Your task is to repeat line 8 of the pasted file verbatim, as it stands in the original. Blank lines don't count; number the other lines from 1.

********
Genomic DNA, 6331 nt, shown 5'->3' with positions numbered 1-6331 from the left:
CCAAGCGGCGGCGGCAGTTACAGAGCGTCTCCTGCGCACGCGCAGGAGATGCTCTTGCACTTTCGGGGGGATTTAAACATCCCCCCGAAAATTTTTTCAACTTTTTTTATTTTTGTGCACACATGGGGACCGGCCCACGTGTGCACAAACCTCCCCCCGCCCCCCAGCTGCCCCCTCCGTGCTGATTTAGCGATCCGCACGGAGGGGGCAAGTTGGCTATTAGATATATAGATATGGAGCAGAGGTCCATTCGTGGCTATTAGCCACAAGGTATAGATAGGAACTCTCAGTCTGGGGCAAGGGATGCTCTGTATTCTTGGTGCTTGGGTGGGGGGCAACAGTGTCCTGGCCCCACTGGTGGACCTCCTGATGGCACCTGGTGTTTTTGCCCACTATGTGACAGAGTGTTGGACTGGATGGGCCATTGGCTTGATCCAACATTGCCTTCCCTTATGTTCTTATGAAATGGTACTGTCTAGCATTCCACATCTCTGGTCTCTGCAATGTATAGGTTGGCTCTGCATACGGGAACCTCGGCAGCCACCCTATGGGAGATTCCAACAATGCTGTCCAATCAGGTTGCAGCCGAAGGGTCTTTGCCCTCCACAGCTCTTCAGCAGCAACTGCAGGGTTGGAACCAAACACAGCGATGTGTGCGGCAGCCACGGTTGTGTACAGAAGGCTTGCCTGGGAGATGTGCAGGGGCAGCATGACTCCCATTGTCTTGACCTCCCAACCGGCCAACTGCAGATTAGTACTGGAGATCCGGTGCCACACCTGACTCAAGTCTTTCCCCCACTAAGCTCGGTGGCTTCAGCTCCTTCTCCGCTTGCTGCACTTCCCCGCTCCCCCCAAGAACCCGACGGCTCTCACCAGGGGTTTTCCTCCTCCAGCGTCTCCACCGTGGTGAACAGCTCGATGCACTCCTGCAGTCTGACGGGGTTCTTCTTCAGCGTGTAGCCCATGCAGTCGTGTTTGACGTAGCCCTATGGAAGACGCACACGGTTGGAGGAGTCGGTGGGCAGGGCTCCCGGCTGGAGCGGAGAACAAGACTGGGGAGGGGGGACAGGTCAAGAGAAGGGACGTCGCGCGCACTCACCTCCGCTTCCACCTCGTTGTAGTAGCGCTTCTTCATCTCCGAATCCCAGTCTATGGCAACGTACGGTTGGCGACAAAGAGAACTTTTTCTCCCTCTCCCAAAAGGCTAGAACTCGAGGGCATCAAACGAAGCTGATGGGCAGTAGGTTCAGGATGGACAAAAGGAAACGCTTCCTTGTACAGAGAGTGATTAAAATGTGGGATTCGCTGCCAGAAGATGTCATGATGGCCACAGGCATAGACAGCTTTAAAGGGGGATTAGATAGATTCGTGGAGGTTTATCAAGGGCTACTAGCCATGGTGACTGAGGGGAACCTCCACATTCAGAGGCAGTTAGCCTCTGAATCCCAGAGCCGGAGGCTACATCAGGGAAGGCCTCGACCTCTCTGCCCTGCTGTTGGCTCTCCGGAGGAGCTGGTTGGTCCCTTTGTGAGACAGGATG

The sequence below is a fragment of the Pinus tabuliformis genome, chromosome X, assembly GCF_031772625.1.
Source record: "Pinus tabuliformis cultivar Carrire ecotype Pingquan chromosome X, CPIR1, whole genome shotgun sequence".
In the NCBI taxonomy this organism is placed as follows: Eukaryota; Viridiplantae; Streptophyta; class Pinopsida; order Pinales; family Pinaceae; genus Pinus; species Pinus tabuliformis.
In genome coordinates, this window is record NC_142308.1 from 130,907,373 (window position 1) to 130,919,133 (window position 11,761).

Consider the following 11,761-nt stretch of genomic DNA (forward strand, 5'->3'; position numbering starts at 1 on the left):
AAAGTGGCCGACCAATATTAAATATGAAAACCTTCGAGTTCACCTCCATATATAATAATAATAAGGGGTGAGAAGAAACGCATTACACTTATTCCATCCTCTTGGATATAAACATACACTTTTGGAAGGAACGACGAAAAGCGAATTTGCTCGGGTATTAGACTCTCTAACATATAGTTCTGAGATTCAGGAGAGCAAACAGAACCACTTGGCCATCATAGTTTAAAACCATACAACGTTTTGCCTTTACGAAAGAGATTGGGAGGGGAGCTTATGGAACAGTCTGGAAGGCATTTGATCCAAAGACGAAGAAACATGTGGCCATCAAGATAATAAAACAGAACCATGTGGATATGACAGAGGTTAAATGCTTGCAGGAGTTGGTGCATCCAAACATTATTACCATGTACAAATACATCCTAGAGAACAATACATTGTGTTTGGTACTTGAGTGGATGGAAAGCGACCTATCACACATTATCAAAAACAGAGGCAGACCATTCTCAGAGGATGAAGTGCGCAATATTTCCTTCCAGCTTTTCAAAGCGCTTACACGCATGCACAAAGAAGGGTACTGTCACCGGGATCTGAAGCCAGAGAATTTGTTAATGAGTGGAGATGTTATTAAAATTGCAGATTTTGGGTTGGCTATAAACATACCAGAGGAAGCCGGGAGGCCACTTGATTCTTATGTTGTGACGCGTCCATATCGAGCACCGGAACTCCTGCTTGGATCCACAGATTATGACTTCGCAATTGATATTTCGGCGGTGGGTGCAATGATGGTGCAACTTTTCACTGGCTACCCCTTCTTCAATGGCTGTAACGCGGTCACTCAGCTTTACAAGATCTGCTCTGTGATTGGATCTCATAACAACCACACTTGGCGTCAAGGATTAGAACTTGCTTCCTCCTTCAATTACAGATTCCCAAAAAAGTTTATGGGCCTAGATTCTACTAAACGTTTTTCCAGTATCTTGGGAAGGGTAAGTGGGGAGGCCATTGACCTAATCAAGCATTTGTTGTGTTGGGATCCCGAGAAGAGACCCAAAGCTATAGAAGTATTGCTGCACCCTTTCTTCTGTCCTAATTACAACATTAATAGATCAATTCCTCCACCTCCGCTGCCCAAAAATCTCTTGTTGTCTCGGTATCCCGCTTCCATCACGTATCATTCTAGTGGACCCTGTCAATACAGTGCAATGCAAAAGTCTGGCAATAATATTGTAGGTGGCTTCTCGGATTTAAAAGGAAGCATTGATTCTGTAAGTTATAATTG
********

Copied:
AAAGTGGCCGACCAATATTAAATATGAAAACCTTCGAGTTCACCTCCATATATAATAATAATAAGGGGTGAGAAGAAACGCATTACACTTATTCCATCCTCTTGGATATAAACATACACTTTTGGAAGGAACGACGAAAAGCGAATTTGCTCGGGTATTAGACTCTCTAACATATAGTTCTGAGATTCAGGAGAGCAAACAGAACCACTTGGCCATCATAGTTTAAAACCATACAACGTTTTGCCTTTACGAAAGAGATTGGGAGGGGAGCTTATGGAACAGTCTGGAAGGCATTTGATCCAAAGACGAAGAAACATGTGGCCATCAAGATAATAAAACAGAACCATGTGGATATGACAGAGGTTAAATGCTTGCAGGAGTTGGTGCATCCAAACATTATTACCATGTACAAATACATCCTAGAGAACAATACATTGTGTTTGGTACTTGAGTGGATGGAAAGCGACCTATCACACATTATCAAAAACAGAGGCAGACCATTCTCAGAGGATGAAGTGCGCAATATTTCCTTCCAGCTTTTCAAAGCGCTTACACGCATGCACAAAGAAGGGTACTGTCACCGGGATCTGAAGCCAGAGAATTTGTTAATGAGTGGAGATGTTATTAAAATTGCAGATTTTGGGTTGGCTATAAACATACCAGAGGAAGCCGGGAGGCCACTTGATTCTTATGTTGTGACGCGTCCATATCGAGCACCGGAACTCCTGCTTGGATCCACAGATTATGACTTCGCAATTGATATTTCGGCGGTGGGTGCAATGATGGTGCAACTTTTCACTGGCTACCCCTTCTTCAATGGCTGTAACGCGGTCACTCAGCTTTACAAGATCTGCTCTGTGATTGGATCTCATAACAACCACACTTGGCGTCAAGGATTAGAACTTGCTTCCTCCTTCAATTACAGATTCCCAAAAAAGTTTATGGGCCTAGATTCTACTAAACGTTTTTCCAGTATCTTGGGAAGGGTAAGTGGGGAGGCCATTGACCTAATCAAGCATTTGTTGTGTTGGGATCCCGAGAAGAGACCCAAAGCTATAGAAGTATTGCTGCACCCTTTCTTCTGTCCTAATTACAACATTAATAGATCAATTCCTCCACCTCCGCTGCCCAAAAATCTCTTGTTGTCTCGGTATCCCGCTTCCATCACGTATCATTCTAGTGGACCCTGTCAATACAGTGCAATGCAAAAGTCTGGCAATAATATTGTAGGTGGCTTCTCGGATTTAAAAGGAAGCATTGATTCTGTAAGTTATAATTG